Cross-posted by Gary Fouse
(For you current or recent university students, Truman defeated Dewey.)
Even crazier than the bailouts of the auto industry, banks and Wall Street is this latest idea being floated around of Government stepping in to bail out the newspaper industry. Representative Frank Nicastro (D-CT) has spoken out in favor of government action. Senator Benjamin Cardin (D-MD) has just introduced the so-called "Newspaper Revitalization Act", which would allow newspapers to file as non-profits. All this has implications that go far beyond the question of whether failing newspapers ought to be saved or allowed to die.
First of all, let's examine the reason newspapers are dying out (The San Francisco Chronicle and Seattle Post Intelligencer are the latest big papers to fold). One reason is the revolution in news reporting and coverage. It is difficult for newspapers to compete with 24-hour news coverage offered first by cable channels such as CNN and Fox. In addition, news can be obtained instantly via the Internet from a myriad of sources. By the time you receive your daily paper, you already know the news that's in there. While I still subscribe to the Orange County Register, my main focus is the editorial page and the sports page in that order. I basically skim the front pages.
In short, newspapers are becoming more and more obsolete.
Another reason the newspapers are failing is that the public realizes that much of what they are getting is opinion rather than fact. The editorial page is 80-90% slanted to the liberal point of view while even front page writing is often written in such a manner as to slant the news in the liberal direction without the reader seeing between the lines.
The problem is (not a problem, really) the readers are increasingly reading between the lines, and they don't like the bias they are seeing.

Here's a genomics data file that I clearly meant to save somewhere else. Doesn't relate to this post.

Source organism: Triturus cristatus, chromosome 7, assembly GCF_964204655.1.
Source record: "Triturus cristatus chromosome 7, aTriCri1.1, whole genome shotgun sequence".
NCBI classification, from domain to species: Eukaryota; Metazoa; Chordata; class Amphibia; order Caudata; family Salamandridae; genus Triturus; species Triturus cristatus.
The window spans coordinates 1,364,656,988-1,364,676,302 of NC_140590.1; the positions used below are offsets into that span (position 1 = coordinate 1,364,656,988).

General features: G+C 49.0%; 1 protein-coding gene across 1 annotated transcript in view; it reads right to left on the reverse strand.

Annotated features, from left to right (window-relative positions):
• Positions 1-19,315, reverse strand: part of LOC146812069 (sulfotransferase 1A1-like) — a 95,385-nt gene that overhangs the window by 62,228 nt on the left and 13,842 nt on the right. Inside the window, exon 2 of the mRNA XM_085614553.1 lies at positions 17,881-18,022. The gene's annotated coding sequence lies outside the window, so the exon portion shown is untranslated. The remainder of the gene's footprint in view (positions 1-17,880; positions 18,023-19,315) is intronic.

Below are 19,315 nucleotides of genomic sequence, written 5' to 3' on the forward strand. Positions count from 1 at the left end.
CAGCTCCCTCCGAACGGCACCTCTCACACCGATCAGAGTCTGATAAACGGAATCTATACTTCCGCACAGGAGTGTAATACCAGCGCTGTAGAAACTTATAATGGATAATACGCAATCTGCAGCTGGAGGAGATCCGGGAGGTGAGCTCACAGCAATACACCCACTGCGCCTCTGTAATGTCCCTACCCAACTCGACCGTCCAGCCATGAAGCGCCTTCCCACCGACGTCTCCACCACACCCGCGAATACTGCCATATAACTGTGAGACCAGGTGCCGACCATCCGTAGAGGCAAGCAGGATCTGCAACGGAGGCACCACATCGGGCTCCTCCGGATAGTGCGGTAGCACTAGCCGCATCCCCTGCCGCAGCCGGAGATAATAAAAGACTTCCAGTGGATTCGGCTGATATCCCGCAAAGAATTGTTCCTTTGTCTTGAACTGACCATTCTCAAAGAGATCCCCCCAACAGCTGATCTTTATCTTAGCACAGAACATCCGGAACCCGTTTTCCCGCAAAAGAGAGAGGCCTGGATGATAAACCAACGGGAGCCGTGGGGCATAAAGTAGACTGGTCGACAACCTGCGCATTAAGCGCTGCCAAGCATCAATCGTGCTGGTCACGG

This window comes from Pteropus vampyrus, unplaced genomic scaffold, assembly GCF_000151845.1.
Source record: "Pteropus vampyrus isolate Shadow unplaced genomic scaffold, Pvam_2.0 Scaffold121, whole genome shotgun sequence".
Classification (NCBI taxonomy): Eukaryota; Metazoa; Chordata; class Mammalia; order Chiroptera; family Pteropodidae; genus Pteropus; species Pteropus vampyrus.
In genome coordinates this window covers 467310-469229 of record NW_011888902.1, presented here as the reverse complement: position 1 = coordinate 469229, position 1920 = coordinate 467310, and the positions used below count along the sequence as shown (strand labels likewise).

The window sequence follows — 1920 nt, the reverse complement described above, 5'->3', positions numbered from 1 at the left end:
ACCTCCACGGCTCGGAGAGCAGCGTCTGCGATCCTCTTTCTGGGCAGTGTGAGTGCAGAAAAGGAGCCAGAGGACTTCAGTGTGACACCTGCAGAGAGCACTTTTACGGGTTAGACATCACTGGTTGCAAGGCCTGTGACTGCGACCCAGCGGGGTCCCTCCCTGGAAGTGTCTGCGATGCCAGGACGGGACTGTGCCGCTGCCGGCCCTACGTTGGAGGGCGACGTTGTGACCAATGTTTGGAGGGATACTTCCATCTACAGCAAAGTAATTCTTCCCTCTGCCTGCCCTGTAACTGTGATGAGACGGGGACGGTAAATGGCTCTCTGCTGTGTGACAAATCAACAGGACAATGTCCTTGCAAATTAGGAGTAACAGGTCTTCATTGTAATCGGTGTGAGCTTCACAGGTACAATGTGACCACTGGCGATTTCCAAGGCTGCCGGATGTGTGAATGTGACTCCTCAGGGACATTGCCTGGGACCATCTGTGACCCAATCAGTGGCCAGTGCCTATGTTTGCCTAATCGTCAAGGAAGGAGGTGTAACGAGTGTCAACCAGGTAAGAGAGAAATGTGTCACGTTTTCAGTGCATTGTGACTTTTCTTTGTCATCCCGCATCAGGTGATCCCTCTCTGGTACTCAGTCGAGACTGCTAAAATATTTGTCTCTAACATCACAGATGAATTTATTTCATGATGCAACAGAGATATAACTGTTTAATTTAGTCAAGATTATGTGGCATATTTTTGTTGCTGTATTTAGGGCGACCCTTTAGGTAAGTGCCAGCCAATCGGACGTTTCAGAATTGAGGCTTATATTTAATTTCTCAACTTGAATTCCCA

Rightfully or wrongfully, many followers of the news are increasingly going to news sources they are comfortable with, whether it be Public Radio, CNN, Fox News or MSNBC. It is the same with the Internet and blogs. People go to the sites they tend to agree with and occasionally check opposing views on other sites.
It doesn't leave a lot of room for newspapers.
Now come various figures who say that government should step in and save the newspapers, either by bailout, takeover or giving them tax breaks on things like advertising revenue. If government can step in and save failing enterprises that are so important to the country, why not newspapers? Are they not crucial to the American Way of Life?
Well, not really for the reasons I listed above. When something becomes obsolete, it naturally dies out in the free market. (Should the government have stepped in and saved elevator operators a few decades ago?)
But even more serious a consideration is the idea of government being involved in newspapers in any form. We are already seeing the effects of government bailouts of GM and Chrysler. Now, President Obama is deciding who should or should not be the CEO of GM. Now, President Obama is telling Chrysler they should merge with Fiat.
Fiat??? When I was living in Italy, I owned a used Fiat. Fiat stands for:
I know, I am digressing. Back on track.
The point is that once government steps in and bails out newspapers or gives them any financial breaks that allow them to keep operating, they have a voice in the editorial content of that paper-whether they ask for it or not. What newspaper is going to bite the hand that feeds it? If we are sceptical of the political agenda of our newspapers now, how trusting can we be if they owe their continued financial well-being and very existence to the government?
I say no. I know what it is like to live in a country at a time they didn't have a free press (Thailand in the 1970s). As much as we complain about the biased coverage of most of our newspapers, we haven't seen anything yet if government steps in to save those that are failing. In fact, I suspect that most of the folks in Washington who are clamoring for government assistance are Democrats who recognize that they may lose a valuable ally.
I say let the newspapers go the way of the elevator operator if they have become obsolete or the customers are rejecting them. The government should have no role whatsoever in the operation of a newspaper-even in a financing role. This would set too dangerous a precedent in a nation like America.